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HATTON TO PITLURG
The walk began from Hatton Station site and along the trackbed as far as the Bogbrae area, where I had to get off the trackbed and walk up the Auquharney road past the school
(being demolished at the time) and onto the main road. A mile or so's walk took me to where the railway went below the old road and went onto Pitlurg. The old road and railway
bridge has been isolated and stands to the southwest of the new road. I hoped to walk the trackbed to the Pitlurg station site but the way was blocked a half mile or so into the
cutting, which looked easy enough to walk. I walked around the main road to the junction where the road goes off to Pitlurg and to the old station site.
This 1922 map shows the railway going below the railway bridge to the north of Pitlurg station, but which is now
isolated from the new road that bypasses it on the north side. I walked to the road Jct (21) to get to
Pitlurg station site.
The over-grown trackbed at Hatton station. Looking towards Ellon. The main road is on the left. Right: Reverse view. The station was directly ahead, while the large building stands in the Goods Yard
A reasonable track has been formed from years of locals walking their dogs, which made for easy walking for the first half mile or so.
Right: Heading towards Pitlurg
Ditto. The path became more difficult as I progressed as the ground was very uneven. Right: From the same spot looking back towards Hatton
Passenger and train crew eye-view approaching Hatton
Still looking towards Hatton. Some ballast remains in the overgrown trackbed
A vista approximately a mile from Hatton (looking towards Hatton). Right: A difficult spot enroute! I had to climb over two sets of fences separating farmland. Not easy as the wire was quite slack, 'barbed' and the
posts rather shaky
Approaching the next field I realised that I was alongside an unfenced field of cattle up ahead. I got as close as I dared then had to duck under the fence on the right but then found a second fence, the original
railway fence. I had to cross that too, with quite a drop to the field. Then walk along the side of the very uneven field to reach the road. Right: The railway ran downhill towards Pitlurg and crossed a brook,
where the trackbed was ploughed flat as far as the 'new' main road
Strange demolition! The righthand buttment has been trimmed at the top and a short section of the embankment to the right flattened. The map shows a small stream at this point but it doesn't show
up here. The embankment to the right has been ploughed flat for 3/4 a mile towards the new road. Right: The trackbed disappears both sides of the new road, and not seen until the other sideof this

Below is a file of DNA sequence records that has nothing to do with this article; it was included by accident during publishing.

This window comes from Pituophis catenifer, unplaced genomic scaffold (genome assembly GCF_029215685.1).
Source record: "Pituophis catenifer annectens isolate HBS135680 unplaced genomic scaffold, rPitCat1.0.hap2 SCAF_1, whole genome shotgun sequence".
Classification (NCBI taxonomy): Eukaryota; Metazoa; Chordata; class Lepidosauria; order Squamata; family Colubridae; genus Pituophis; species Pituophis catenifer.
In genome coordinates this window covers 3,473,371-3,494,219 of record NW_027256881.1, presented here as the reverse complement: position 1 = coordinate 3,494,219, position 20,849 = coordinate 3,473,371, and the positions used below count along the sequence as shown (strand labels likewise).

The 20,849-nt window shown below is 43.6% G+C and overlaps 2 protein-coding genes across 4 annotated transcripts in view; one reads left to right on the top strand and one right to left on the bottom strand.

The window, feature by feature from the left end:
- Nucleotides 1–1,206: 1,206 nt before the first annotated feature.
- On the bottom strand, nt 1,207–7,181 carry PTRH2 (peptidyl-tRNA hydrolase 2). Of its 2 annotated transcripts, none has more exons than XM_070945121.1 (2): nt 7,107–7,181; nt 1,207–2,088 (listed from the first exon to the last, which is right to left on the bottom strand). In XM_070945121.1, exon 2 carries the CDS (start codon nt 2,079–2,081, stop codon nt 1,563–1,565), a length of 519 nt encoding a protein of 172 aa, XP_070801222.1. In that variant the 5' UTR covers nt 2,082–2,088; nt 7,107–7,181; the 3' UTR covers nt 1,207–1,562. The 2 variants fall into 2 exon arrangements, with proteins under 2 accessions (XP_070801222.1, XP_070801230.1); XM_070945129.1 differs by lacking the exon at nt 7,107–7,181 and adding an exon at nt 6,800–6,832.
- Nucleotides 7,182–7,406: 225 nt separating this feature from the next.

road bridge where the railway went below the old road, which, along with it's embankment is nowisolated in a field
My plan was to walk the trackbed as far as possible towards Pitlurg but on approaching the
bridge I found the way barred by a ditch. This is looking towards Pitlurg.
The view from the top of the bridge, looking towards Pitlurg. The trackbed looked good at
this point but was cut off about half a mile beyond. I didn't realise it at the time but that was
by the site of Pitlurg station, which would have been an easy walk but I had to get back on
the main road and walk over a mile to get around to that same point
The opposite view from the abandoned road bridge, looking beyond the new road to where the trackbed disappeared after the brook. The trackbed can just be followed going left to right, in mid distance
and going into the short cutting by the green patch and the trees in the far right backround. Interesting to note that the bridge had received a repair, just to the left of the builder's name plate.
Right: Approaching Pitlurg station site I came across the entrance to the Goods side of the Station. The station is on the left behind the trees. The road climbs over what had been a bridge but is not seen.
I walked along the side road but there was no sign of the bridge and/or the trackbed, which seems to have been ploughed in for some way towards Achmacoy. The trackbed followed the line of trees on
the right. Another mistake was not following this side road, which would have allowed me to follow the trackbed for a mile or so and photograph where the road went over the railway before joing the
Pitlurg-Achmacoy road again.
From the top of what should be the sumit of the railway bridge all you can see is the back of Pitlurg station house. Right: Considerable disappointment from here as the entrance to the station is
protected by two gates, which were locked. With no-one in sight for the time I remained there I was unable to get to the station site.
The station would have been where the background trees stand. Perhaps there is little to see!
TO PITLURG STATION SITE
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